On a beautiful Wednesday afternoon in Burbank, on the Walt Disney Studios lot — with the perfect weather for the day’s event: golden sunshine and just enough breeze — I had the very special honor of being invited to a screening of, and a Q&A with, the showrunner of Disney+’s upcoming Willow series, Jonathan Kasdan and executive producer Michelle Rejwan.
Myself and eight other journalists moved to the Frank G. Wells Theater for the sneak peek. A long-awaited and labor-intensive sequel to the 1988 Ron Howard/George Lucas film, Willow the series picks up where the movie left off, following the whereabouts of the aspiring sorcerer Willow Ufgood, the off-spring of Madmartigan, the legacy of Bavmorda, and more.
EP Jonathan Kasdan began by detailing the backstory of the entire production, stating “the two people who really wanted this all along are George [Lucas] and Ron [Howard],” and that “George had always imagined the TV space as somewhere Willow could continue,” since its inception. That said, when asked about Lucas having any hands-on involvement, he explained that “on a philosophical level” Lucas had given the impression that he was either going to be fully “in or out” in regards to spearheading the series, and that he had decided he was going to leave Willow’s second life in other, equally capable hands.
Lucas was, however, very interested in the show’s progress once production got underway, with Kasdan recalling moments where series executive producer Ron Howard would often relay production updates to Lucas, who asked about it often when the two would talk. On deciding to resurrect the Willow franchise for this day and age — and what approach they were going to take — Kasdan once again praised Lucas for his creative output between the ’70s and ’90s for “distilling the fun of movies,” with Kasdan wanting to “honor that tone.”
When I asked about the decision to film on location in Wales for the sweeping backgrounds as opposed to using ILM’s newly pioneered StageCraft technology (developed concurrently as Willow was in production), Kasdan jokingly stated “you never feel more acutely as when you’re standing in Wales and it’s pouring rain and the light won’t match between takes.”
“Favreau figured it out,” he conceded in regards to the LED sound stages used on The Mandalorian. He immediately followed up with the virtues of shooting on-site, saying that the digital backgrounds have yet to achieve what the original film had: “grit and realism of photography.”
“You could feel Warwick sloshing through the mud… you felt like you were really with him in this cold and bitter world,” he recounted of the cinematography of the original ’80s film. Regarding Val Kilmer’s absence from the revived property, Kasdan explained that it was primarily a technicality: “It was a reality of Covid that prevented him from coming to Wales at that critical moment.”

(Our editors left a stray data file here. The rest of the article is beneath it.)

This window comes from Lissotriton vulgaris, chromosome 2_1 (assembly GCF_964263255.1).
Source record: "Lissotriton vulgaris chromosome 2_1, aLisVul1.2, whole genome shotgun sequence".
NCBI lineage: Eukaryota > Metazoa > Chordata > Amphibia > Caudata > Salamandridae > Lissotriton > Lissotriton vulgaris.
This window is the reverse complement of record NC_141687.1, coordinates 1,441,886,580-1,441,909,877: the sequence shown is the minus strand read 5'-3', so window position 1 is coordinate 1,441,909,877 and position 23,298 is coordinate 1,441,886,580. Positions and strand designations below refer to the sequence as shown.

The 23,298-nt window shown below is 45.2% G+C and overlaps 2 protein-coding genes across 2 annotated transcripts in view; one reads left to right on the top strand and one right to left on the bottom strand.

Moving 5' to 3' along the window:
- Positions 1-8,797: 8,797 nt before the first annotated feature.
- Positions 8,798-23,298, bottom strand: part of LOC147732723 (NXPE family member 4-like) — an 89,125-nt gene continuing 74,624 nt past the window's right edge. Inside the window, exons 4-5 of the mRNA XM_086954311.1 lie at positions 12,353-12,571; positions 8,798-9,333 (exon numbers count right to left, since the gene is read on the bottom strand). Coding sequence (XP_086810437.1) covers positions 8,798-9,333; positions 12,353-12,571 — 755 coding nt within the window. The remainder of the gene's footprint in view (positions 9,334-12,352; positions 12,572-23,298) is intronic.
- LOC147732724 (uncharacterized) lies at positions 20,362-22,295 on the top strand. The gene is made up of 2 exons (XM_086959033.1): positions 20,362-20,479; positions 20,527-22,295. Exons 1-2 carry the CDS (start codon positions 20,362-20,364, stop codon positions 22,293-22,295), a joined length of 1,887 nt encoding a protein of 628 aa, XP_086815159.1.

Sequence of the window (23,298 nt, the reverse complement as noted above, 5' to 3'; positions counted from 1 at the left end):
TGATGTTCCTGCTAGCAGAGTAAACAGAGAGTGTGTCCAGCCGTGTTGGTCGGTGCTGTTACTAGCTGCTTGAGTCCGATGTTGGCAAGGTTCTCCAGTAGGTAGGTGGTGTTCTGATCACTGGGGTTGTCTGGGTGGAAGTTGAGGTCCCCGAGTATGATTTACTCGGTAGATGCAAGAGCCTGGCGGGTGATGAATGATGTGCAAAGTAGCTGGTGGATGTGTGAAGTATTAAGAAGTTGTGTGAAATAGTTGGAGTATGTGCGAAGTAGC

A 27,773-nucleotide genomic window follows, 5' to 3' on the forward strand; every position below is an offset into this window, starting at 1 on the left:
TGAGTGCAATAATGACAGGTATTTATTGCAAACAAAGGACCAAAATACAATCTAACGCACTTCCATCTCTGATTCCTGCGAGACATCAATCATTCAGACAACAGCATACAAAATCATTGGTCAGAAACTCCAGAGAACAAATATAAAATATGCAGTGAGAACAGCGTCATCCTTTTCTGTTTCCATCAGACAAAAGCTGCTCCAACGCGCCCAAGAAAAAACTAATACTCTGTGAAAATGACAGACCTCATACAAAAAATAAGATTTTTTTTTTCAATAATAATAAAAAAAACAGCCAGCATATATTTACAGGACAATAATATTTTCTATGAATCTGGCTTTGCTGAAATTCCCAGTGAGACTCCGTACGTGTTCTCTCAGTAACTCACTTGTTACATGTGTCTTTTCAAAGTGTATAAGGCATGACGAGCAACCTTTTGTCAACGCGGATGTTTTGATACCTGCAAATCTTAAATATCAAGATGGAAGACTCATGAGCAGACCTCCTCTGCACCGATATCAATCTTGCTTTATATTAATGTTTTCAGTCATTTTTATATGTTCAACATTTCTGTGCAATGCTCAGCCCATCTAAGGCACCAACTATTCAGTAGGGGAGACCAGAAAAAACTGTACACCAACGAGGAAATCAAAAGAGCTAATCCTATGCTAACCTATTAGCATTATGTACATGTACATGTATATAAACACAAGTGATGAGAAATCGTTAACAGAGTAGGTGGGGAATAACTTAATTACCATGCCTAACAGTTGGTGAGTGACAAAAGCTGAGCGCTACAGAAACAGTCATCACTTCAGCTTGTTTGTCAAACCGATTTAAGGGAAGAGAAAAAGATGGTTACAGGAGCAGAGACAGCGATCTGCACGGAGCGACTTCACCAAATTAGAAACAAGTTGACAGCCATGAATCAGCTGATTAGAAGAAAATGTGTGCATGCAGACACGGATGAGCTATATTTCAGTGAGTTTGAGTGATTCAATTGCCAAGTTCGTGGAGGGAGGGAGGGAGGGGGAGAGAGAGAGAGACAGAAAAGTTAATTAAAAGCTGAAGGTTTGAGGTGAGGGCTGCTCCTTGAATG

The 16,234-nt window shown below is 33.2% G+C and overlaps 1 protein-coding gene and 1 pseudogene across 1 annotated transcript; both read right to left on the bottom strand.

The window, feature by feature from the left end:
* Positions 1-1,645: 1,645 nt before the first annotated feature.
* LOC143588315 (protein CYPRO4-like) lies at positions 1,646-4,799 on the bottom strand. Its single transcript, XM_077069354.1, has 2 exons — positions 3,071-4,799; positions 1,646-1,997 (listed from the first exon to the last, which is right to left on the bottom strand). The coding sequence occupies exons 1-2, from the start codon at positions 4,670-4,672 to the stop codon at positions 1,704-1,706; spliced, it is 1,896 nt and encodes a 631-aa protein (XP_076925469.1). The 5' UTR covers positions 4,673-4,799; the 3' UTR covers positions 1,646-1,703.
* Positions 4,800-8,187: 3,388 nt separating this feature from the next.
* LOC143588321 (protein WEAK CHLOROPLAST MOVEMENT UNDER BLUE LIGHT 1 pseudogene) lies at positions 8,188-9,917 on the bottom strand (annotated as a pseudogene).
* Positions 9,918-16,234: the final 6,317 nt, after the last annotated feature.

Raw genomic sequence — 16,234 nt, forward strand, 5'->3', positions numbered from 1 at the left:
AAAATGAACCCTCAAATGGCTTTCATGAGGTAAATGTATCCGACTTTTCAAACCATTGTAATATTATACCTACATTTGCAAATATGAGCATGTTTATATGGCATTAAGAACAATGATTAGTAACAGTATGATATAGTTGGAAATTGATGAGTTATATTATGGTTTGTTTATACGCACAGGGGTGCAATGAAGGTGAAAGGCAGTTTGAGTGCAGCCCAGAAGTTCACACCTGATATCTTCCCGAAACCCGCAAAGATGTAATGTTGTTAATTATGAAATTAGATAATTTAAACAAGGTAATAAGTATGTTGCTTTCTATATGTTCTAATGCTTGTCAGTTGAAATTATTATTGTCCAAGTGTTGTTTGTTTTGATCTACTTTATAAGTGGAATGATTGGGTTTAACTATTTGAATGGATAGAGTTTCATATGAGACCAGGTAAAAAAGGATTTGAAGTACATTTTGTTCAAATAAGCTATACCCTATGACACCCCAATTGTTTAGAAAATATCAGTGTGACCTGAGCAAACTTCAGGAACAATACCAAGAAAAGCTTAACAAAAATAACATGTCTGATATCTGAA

“The challenge with these things… is balancing how you move it forward with how you honor people’s relationship to it,” the executive producer concluded of infusing pop music and modern remixes into the musical score, as opposed to sticking with a wholly orchestral score a la James Horner’s compositions for the Willow soundtrack. “For us, because we felt like the show deals so specifically with teenagers… because we leaned into that so heavily, it felt like a natural fit to be the first time Lucasfilm ever incorporated rock music into it’s world.”
On what they want viewers to take away from the show, Kasdan referenced Harry Potter and again evoked Star Wars in saying the “through-line” of both is that “friendship is the greatest power of all.” The showrunners hope the eight-hour format allows them time to explore the nuances of friendship in ways “that maybe George’s movies weren’t able to do simply because they didn’t have the space.”
“What we hoped to do here was… to take a slightly more sentimental part of what George does which is how people relate… and face adversity in their lives and either buckle to it or stand strong and build that out in a similar way,” Kasdan proclaimed.
After spending an hour and some change with Kasdan and Rejwan and catching a glimpse of what’s in store firsthand, it feels safe to safe that George Lucas and Ron Howard did indeed leave Willow in some very capable hands.